We are presidents of three private, evangelical colleges throughout the country. ... We provide jobs to many hundreds of citizens and provide their families generous health insurance. But the Obama administration has passed a rule that will penalize our colleges with faith-based fines merely because we center our beliefs about the sanctity of human life on the Bible, not on the demands of federal bureaucrats. The administration's mandate that religious employers provide coverage of abortion-inducing drugs for their faculty, staff, and students is a bridge too far in America (William Armstrong, Ken Smith and Joe Aguillard, 4/23).
Journal of the American Medical Association: New Physicians, The Affordable Care Act, And The Changing Practice of Medicine
Several key features of the law designed to improve the access to and quality of the US health care system could also improve the quality of life and job satisfaction for physicians. First, the ACA will expand insurance coverage to more than 30 million currently uninsured US residents. Furthermore, all US residents with health insurance will have guaranteed coverage of essential health benefits, as opposed to the past of patchwork coverage with numerous exclusions and high rates of underinsurance. Together, these provisions offer physicians the opportunity to improve health care for vulnerable populations, reduce long-standing racial and ethnic disparities in health, and practice medicine without worrying about whether patients will be able to pay for needed care (Dr. Benjamin D. Sommers and Dr. Andrew B. Bindman, 4/25).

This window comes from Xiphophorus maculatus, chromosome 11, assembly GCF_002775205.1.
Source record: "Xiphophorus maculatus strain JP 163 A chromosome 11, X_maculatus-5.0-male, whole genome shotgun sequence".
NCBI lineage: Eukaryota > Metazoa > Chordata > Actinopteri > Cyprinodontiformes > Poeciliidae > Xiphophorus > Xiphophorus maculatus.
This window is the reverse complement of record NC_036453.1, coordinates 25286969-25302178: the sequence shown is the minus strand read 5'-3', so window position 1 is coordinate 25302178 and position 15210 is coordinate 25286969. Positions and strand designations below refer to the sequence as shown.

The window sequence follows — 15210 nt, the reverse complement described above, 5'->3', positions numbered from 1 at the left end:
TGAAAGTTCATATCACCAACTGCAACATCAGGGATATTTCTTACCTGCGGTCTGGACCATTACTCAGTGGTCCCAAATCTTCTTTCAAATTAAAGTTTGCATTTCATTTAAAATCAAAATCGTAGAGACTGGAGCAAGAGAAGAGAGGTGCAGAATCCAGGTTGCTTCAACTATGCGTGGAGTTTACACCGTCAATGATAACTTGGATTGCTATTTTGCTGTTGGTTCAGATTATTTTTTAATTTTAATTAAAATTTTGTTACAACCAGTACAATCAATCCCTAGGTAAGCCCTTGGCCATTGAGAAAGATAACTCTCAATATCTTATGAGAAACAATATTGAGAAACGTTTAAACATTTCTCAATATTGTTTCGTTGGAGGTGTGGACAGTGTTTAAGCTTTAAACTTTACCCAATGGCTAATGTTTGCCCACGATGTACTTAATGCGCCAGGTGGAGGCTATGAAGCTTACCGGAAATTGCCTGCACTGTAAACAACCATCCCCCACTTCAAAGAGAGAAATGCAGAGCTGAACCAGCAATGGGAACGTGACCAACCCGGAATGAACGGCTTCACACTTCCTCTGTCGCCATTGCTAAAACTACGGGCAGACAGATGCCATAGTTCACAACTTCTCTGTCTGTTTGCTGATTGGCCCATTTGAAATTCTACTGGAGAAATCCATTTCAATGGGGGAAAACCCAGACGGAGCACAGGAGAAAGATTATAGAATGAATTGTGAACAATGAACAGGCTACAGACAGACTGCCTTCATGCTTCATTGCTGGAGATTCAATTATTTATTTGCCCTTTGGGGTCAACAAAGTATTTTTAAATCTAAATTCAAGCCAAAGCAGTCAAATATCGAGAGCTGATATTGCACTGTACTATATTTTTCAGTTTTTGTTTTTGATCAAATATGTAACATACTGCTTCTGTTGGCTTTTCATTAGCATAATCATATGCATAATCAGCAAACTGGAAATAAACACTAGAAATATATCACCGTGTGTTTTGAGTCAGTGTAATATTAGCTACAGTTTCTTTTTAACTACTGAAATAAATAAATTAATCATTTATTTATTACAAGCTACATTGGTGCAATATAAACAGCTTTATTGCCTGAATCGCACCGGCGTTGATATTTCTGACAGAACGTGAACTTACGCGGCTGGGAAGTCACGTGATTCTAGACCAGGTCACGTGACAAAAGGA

Journal of the American Medical Association: Sharing Clinical Data Electronically
The vision of complete patient information available across care delivery settings is compelling and central to a high-functioning health care system. However, the vision is deceptively simple: there are enormous challenges to enabling clinical data to flow across organizations. These challenges are substantially greater than those associated with transitioning physicians and hospitals to electronic health records (Julia Adler-Milstein and Dr. Ashish Jha, 4/25).
WBUR's CommonHealth blog: Can You Hear Me Now? Why Isn't My Hearing Aid Covered?
I took the hearing test on a whim at a health fair, pretty confident that as a healthy 35-year-old, I would pass with flying colors. Not so. I failed, miserably. ... Like me, most people are surprised to learn that hearing aids are not routinely covered under most private insurance plans or traditional Medicare. ... It is deeply troubling that something so critical to overall health is not routinely covered by insurance (Ellen Berlin, 4/24).
Related KHN story: Say What? Most Insurance Covers Little Of The Cost Of Hearing Aids (Andrews, 4/9).
Milwaukee Journal Sentinel: Sexual Assault A Reminder Of Continuing Problems
Two things need to come out of the April 4 sexual assault at the Milwaukee County Mental Health Complex: a thorough investigation and public explanation of how this incident was allowed to happen and a renewed urgency in changing the way the county delivers mental health care. To be sure, significant steps have been taken on the latter, but progress has still been too slow, especially for the most vulnerable and neediest patients at the complex (4/25).